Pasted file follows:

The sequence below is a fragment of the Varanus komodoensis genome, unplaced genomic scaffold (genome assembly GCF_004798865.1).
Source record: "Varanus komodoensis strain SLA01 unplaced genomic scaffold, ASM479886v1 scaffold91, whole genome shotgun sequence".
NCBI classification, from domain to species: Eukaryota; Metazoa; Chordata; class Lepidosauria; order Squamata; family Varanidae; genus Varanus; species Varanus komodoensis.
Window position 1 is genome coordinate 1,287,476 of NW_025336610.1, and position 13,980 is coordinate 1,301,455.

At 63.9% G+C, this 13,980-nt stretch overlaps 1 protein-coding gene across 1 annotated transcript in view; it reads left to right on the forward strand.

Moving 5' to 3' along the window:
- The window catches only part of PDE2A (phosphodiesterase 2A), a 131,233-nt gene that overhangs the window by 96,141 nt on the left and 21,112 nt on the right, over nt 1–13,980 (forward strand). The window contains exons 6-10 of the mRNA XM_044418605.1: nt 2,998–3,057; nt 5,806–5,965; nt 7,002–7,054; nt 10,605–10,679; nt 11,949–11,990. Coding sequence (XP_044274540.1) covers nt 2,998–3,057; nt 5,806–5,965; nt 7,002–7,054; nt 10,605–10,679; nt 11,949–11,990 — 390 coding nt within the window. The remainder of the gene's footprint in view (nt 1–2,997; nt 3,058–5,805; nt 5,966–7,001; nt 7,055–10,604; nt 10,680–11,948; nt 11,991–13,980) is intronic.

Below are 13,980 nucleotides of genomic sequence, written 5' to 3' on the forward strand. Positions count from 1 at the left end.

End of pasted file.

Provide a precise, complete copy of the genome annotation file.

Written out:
The sequence below is a fragment of the Varanus komodoensis genome, unplaced genomic scaffold (genome assembly GCF_004798865.1).
Source record: "Varanus komodoensis strain SLA01 unplaced genomic scaffold, ASM479886v1 scaffold91, whole genome shotgun sequence".
NCBI classification, from domain to species: Eukaryota; Metazoa; Chordata; class Lepidosauria; order Squamata; family Varanidae; genus Varanus; species Varanus komodoensis.
Window position 1 is genome coordinate 1,287,476 of NW_025336610.1, and position 13,980 is coordinate 1,301,455.

At 63.9% G+C, this 13,980-nt stretch overlaps 1 protein-coding gene across 1 annotated transcript in view; it reads left to right on the forward strand.

Moving 5' to 3' along the window:
- The window catches only part of PDE2A (phosphodiesterase 2A), a 131,233-nt gene that overhangs the window by 96,141 nt on the left and 21,112 nt on the right, over nt 1–13,980 (forward strand). The window contains exons 6-10 of the mRNA XM_044418605.1: nt 2,998–3,057; nt 5,806–5,965; nt 7,002–7,054; nt 10,605–10,679; nt 11,949–11,990. Coding sequence (XP_044274540.1) covers nt 2,998–3,057; nt 5,806–5,965; nt 7,002–7,054; nt 10,605–10,679; nt 11,949–11,990 — 390 coding nt within the window. The remainder of the gene's footprint in view (nt 1–2,997; nt 3,058–5,805; nt 5,966–7,001; nt 7,055–10,604; nt 10,680–11,948; nt 11,991–13,980) is intronic.

Below are 13,980 nucleotides of genomic sequence, written 5' to 3' on the forward strand. Positions count from 1 at the left end.